You've successfully subscribed to Inclusion Times
Great! Next, complete checkout for full access to Inclusion Times
Welcome back! You've successfully signed in.
Success! Your account is fully activated, you now have access to all content.
Success! Your billing info is updated.
Billing info update failed.

The Government’s Perception of the Digital Economy: An Easy Way Out for Nigeria

This article highlights the Federal and State Governments' current actions geared towards promoting Nigeria's digital economy.

K.P Crisp

Since the liberalization of Nigeria’s telecommunications industry, at the start of the Olusegun Obasanjo (democratic) regime, the economy has experienced slow but steady growth in its digital indicators. Its rapidly increasing tele-density, over the stated period, improved the indigenous youths’ access to information through various online platforms.

According to the Digital 2020 Global Overview Report, local internet penetration rate is at about 42%; and the United Nations Educational, Scientific and Cultural Organization (UNESCO) puts the literacy rate at 52.7%. While such statistics can be considered as modest, they also reveal the viability of the digital economy as a means of achieving significant economic growth within the short to medium term if the right infrastructure and policies are established.

The African Continental Free Trade Area (AfCFTA) agreement, multilaterally signed by African Union (A.U.) members in March 2018, and national economic set-backs created by the Covid-19 pandemic might be key factors behind the government’s current drive to seemingly improve on Nigeria’s ICT policies and infrastructure. With global oil prices set to be quite low within the foreseeable future, some commodity dependent economies (such as Nigeria) are likely setting their sights on the digital economy as a silver bullet to their economic woes.

Thus far, the Federal Ministry of Communications and its related agencies have rolled out several policies set to boost national internet access and build a vibrant local outsourcing sector. This means that the Federal Government is keen on making Nigeria’s services digitally exportable within Africa and even beyond the continent.

Several Nigerian states such as Ekiti and Kaduna have downwardly revised their Right of Way (RoW) prices to ensure increased investments in fiber-optic infrastructure within and across their territories. Also, the Federal Government most recently began waiving charges for the laying of fiber-optic cables on federal highways until December 2022. Furthermore, there are plans to use white spaces (radio spectrum) to boost internet access across the various rural areas of the nation where fiber-optic cables may not reach. Such moves will collectively support the achievement of key pillars of the National Broadband Plan (NBP) 2020-2025.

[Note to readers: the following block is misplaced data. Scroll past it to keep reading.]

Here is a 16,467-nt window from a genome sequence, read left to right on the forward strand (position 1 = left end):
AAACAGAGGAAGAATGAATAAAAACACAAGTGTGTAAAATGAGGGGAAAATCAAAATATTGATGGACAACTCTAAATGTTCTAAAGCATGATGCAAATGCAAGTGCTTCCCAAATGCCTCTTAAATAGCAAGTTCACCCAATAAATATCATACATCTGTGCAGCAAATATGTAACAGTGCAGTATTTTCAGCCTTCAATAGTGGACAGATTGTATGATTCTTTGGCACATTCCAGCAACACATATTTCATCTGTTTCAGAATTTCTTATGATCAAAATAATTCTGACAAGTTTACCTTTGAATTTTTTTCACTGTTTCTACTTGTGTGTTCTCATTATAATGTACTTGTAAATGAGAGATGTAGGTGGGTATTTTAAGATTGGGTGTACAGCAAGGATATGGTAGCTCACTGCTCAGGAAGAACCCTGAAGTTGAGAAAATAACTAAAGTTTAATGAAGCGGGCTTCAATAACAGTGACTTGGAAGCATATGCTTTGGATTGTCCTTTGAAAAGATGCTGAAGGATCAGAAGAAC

With regards to the AfCFTA, some stakeholders have stated that the evolution of Nigeria’s financial industry presents an opportunity for easy expansion of our financial services to other African nations. The United Bank for Africa (UBA) is a Nigerian tier-1 bank that has a large footprint across the continent; in about 19 countries. We also see Access Bank Plc, another tier-1 player, having recently purchased Kenya’s Transnational Bank Plc as well as making further efforts to merge with Zambia’s Cavmont Capital Holdings Plc.

According to the African Business Magazine (2019), Nigerian banks are amongst the continent’s top 15 in terms of gross assets (with Zenith Bank possessing US$16.3 billion in assets). This relative level of competitiveness, from our banks, can mostly be attributed to their online presence and capabilities. As such, further strengthening the digital economy can only produce positive implications for our banking sector in terms of regional expansion.

In terms of outsourcing, Nigeria also has an opportunity to digitally export administrative, supply chain management, sales, paralegal, marketing, and customer care services to other African countries; especially nations where Western owned multinationals operate. Some experts in the industry have praised Nigeria for having a youthful population that is quite educated, while fluently speaking English which is the most widely communicated language globally, and this shows our largely untapped potential. As such, the government recently launched the National Outsourcing Strategy to support the industry, and if this policy is properly implemented it could facilitate the sale of outsourcing services from Nigeria to other African nations.

The software development industry also presents regional opportunities for us and the government seems to be aware of this, as it continues to tweak the Local Content for ICT Policy towards strengthening Nigeria’s software capacity. Andela’s local presence in Nigeria has shown the potential we have in terms of software talent, with the company training and then outsourcing many of its Nigerian engineers to businesses within and beyond our shores. Thus, the government needs to partner with such organizations to ensure that its policies are complemented with the right training framework to produce the needed local talent.

Ultimately, the Federal Government may perceive this as the perfect time to grow the ICT and digital economy to reduce external shocks that Nigeria is to experience from the global pandemic. Also, even though Nigeria has not subscribed to full membership of the AfCFTA, we are optimistic that the government is trying to strengthen key sectors such as ICT (which can eventually be leveraged on) prior to allowing our full membership.

Nigeria In Focus:

Population - 206.6 million (Compared to South Africa's 59.6 million)

GDP: $504.57 billion (Compared to South Africa's $369.85 billion)

GDP Per Capita: $2,465 (Compared to South Africa's $6,193)

OpinionDigital inclusion

K.P Crisp

Visionary.